Easter Rising

The glorious few days of Amellanchier blossom

The glorious few days of Amellanchier blossom

The Easter break has been kind for DIY and gardening.  With the weather poor in the first week of the holidays, it was no chore to be inside, though painting the kitchen was.  But with indoor work done, gardening has been a pleasure in the warm spring sunshine.  This time last year it was bitterly cold and there is a hint of that with the fresh breeze and clear skies sending temperatures to hover above freezing at night.  But everyone and everything in the garden has been enjoying decent day time temperatures.

Another stunning morning to enjoy the view of Cadbury

Another stunning morning to enjoy the view of Cadbury

So we have been able to get a lot done and I reckon I have pretty much planted all the seeds I need to at the moment.  Some are a little later than previously, others might be a little early.  I have noticed that it is about this time of year that one starts to check out what your friends and neighbours are doing with their plots or greenhouses.  Denise was offering me spare tomato plants before I had even planted seeds, which put me on edge a little, trying to remember if I had planted seeds earlier last year.  I recall planting sweet peas early, indoors, but these were very “leggy”and were quickly caught up and even overtaken by those planted in the greenhouse later.  So I am, with the dread of heredity, coming around to the same view as The Old Man who always says it really is not worth the bother to force start them indoors.

French Beans (I think - better check the label)

French Beans (I think – better check the label)

Conversely, Denise frowned when she saw I had planted my runner bean seeds.  “Much too early” was her confident assertion.  This was on the obligatory “tour of the garden”, which is a social requirement of all good neighbours who should at least feign polite interest in the others’ vegetables and herbaceaous borders (whilst making frantic mental notes on how yours compare).   When Denise had gone, I rifled through my seed packets to check when it said to plant runners.  Thankfully it says April.  Relief – and renewal of confidence in my own work.  Mind you, when it comes to gardening I am still of the Ronseal school of instruction – I do exactly what it says on the tin (or packet).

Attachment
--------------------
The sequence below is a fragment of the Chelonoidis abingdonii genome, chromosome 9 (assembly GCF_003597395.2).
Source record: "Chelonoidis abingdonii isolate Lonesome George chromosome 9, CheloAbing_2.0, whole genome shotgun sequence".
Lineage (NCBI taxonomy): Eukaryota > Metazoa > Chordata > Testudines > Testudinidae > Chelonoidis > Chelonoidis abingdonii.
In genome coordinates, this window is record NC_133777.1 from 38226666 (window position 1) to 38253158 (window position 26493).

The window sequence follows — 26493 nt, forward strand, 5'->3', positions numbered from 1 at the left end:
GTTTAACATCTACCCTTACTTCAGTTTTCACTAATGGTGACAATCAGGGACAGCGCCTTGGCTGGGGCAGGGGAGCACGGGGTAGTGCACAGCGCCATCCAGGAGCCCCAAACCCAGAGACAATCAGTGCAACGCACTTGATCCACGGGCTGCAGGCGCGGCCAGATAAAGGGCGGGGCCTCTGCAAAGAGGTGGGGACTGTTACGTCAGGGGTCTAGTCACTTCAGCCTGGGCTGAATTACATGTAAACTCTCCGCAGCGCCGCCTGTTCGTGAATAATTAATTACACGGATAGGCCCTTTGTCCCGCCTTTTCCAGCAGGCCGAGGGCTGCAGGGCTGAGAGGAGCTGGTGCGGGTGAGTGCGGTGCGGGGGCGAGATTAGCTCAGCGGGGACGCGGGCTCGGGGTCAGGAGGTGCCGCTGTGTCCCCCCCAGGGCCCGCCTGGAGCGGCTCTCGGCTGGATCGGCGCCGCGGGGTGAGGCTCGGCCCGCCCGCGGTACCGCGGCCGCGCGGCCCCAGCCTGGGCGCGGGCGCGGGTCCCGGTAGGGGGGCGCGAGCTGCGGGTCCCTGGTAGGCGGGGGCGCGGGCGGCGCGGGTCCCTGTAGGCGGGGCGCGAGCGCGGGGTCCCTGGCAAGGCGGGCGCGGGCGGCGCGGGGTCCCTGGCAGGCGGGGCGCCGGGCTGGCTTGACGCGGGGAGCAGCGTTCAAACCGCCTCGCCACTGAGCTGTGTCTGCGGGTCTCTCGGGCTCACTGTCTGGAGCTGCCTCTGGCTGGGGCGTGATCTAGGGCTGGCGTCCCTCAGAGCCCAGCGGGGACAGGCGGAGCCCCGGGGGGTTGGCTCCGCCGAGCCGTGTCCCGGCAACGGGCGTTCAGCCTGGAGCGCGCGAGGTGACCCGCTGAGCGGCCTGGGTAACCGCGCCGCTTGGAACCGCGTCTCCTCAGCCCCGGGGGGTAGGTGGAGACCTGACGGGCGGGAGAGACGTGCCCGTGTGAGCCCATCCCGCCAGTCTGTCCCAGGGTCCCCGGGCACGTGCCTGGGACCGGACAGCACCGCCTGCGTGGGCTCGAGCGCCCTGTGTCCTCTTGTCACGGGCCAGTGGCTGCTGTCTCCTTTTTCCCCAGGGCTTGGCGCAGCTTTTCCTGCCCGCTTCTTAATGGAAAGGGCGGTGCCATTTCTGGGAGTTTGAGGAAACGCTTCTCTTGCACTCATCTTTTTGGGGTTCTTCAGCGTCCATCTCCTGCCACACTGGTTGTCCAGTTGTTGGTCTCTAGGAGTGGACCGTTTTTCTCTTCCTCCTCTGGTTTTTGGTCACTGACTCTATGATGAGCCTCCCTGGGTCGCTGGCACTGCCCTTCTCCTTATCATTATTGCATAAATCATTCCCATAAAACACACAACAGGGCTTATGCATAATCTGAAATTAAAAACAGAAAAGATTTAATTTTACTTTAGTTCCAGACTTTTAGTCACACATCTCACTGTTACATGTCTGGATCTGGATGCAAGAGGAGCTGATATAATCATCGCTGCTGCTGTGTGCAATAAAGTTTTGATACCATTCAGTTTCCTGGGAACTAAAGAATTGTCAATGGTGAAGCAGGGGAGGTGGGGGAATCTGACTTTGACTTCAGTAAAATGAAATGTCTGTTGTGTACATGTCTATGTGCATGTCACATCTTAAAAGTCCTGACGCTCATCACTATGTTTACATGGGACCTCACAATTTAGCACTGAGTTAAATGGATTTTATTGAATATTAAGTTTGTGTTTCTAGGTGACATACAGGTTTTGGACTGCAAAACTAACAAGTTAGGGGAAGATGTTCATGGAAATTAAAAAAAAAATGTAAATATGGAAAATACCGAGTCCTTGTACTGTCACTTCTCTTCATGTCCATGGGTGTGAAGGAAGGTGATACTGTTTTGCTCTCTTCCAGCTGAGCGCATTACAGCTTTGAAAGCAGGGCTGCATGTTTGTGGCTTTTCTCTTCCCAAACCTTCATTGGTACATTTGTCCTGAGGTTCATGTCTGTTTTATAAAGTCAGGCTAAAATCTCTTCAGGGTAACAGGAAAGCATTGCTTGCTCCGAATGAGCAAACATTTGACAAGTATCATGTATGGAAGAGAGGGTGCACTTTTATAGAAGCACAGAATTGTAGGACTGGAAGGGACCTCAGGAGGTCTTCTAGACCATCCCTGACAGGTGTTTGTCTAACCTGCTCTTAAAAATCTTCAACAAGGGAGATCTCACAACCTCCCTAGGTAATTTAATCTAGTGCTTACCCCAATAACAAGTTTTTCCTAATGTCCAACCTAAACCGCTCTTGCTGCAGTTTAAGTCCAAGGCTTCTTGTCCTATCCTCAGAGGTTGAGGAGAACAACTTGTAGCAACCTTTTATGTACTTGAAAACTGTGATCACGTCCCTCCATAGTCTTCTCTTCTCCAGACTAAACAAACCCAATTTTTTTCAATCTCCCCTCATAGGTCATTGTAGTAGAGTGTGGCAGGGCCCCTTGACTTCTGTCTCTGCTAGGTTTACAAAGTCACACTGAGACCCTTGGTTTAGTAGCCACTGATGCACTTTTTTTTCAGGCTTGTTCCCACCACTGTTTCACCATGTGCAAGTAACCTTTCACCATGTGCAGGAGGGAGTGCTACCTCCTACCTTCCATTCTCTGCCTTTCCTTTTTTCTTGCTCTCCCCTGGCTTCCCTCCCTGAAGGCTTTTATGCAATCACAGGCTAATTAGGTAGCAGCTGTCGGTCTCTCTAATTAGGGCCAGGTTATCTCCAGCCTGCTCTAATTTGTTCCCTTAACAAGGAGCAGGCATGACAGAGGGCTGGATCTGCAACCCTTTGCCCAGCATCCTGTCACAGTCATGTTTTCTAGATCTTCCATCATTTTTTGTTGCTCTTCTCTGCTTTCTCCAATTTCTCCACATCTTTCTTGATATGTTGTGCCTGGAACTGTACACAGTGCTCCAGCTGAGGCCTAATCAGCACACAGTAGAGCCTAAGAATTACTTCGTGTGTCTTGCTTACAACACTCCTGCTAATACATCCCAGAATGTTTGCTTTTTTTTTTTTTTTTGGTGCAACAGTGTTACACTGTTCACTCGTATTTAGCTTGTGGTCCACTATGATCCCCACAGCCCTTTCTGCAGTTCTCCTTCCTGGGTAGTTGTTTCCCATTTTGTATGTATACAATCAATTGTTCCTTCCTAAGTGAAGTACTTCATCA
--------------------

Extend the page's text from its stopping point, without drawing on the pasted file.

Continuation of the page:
The tour of the garden is one overt way of checking on the neigbours.  Alternatively you just lean over the fence to see what is happening over there.  Walking around the village can give you glimpses into others’ back yards.  Paddi’s greenhouse is right next to the footpath and Claire was able to report back that it is not showing any greater advancement in green shoots than ours.  So I feel more comfortable about my own meagre showing of shooting stars, as Paddi regularly produces healthy young plants far earlier than me.

Talking of neighbours I liked the report from the RHS, as reported on the BBC which showed that 22% of gardeners admitted to just throwing snails over the fence into their neighbours’ gardens.  I think the most shocking part of this was how FEW admitted to doing this….  I am in the happy position of not having neighbours too close so snails and other pests (such as dead rabbits) can be slung into the field or hedgerows.  Not that there are too many snails and slugs at the mo – but with the summer term about to start, I expect rain will be forecast so we’ll see plenty more then.  The report did not exactly raise any eyebrows with its findings – with facts such as 70% of men planned to cut the grass at Easter, compared with 57% of women.  Good to see there is still some basis in fact to sexual stereotyping.

So, all-in-all the place is looking good and showing real signs of optimism for the summer, which suddenly feels like it’s just around the corner.  I planted the potatoes on 14th April – which was four days later than the Old Man would have said – so can’t be bad, and the garlic and onions, despite relatively late plantings, compared with last year, are looking perky.  The Amelanchier has been and gone in a trice – showing its stunning blossom for a few days before dropping its confetti on the former heather bed.

So now we await the greenshoots of spring to turn into a the lush green summer.

About midlifegardener

A new house and a new garden. Having spent the past 5 years mainting my father's garden I am now taking on my own gardening project down the road in a new single store dwelling. The Old Man has passed on but he remains in my thoughts as I develop the new patch
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